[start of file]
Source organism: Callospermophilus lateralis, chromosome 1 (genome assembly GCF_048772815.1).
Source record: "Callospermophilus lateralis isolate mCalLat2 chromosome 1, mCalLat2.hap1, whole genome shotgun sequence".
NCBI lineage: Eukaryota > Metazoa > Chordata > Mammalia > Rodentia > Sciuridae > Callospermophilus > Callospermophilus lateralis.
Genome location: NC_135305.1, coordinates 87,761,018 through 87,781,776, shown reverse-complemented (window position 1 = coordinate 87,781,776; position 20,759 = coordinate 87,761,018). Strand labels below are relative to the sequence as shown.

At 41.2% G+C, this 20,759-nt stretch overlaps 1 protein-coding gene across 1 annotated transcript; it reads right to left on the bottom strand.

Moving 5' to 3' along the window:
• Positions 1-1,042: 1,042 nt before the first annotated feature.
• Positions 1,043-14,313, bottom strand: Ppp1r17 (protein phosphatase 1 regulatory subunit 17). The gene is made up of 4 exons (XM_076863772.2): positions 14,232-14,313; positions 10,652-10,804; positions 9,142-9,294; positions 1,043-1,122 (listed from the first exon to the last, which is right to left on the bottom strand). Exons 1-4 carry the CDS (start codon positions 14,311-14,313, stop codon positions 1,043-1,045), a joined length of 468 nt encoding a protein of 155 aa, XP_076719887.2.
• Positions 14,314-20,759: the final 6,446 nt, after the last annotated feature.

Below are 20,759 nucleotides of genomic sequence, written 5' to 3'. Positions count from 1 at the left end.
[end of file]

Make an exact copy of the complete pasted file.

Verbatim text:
Source organism: Callospermophilus lateralis, chromosome 1 (genome assembly GCF_048772815.1).
Source record: "Callospermophilus lateralis isolate mCalLat2 chromosome 1, mCalLat2.hap1, whole genome shotgun sequence".
NCBI lineage: Eukaryota > Metazoa > Chordata > Mammalia > Rodentia > Sciuridae > Callospermophilus > Callospermophilus lateralis.
Genome location: NC_135305.1, coordinates 87,761,018 through 87,781,776, shown reverse-complemented (window position 1 = coordinate 87,781,776; position 20,759 = coordinate 87,761,018). Strand labels below are relative to the sequence as shown.

At 41.2% G+C, this 20,759-nt stretch overlaps 1 protein-coding gene across 1 annotated transcript; it reads right to left on the bottom strand.

Moving 5' to 3' along the window:
• Positions 1-1,042: 1,042 nt before the first annotated feature.
• Positions 1,043-14,313, bottom strand: Ppp1r17 (protein phosphatase 1 regulatory subunit 17). The gene is made up of 4 exons (XM_076863772.2): positions 14,232-14,313; positions 10,652-10,804; positions 9,142-9,294; positions 1,043-1,122 (listed from the first exon to the last, which is right to left on the bottom strand). Exons 1-4 carry the CDS (start codon positions 14,311-14,313, stop codon positions 1,043-1,045), a joined length of 468 nt encoding a protein of 155 aa, XP_076719887.2.
• Positions 14,314-20,759: the final 6,446 nt, after the last annotated feature.

Below are 20,759 nucleotides of genomic sequence, written 5' to 3'. Positions count from 1 at the left end.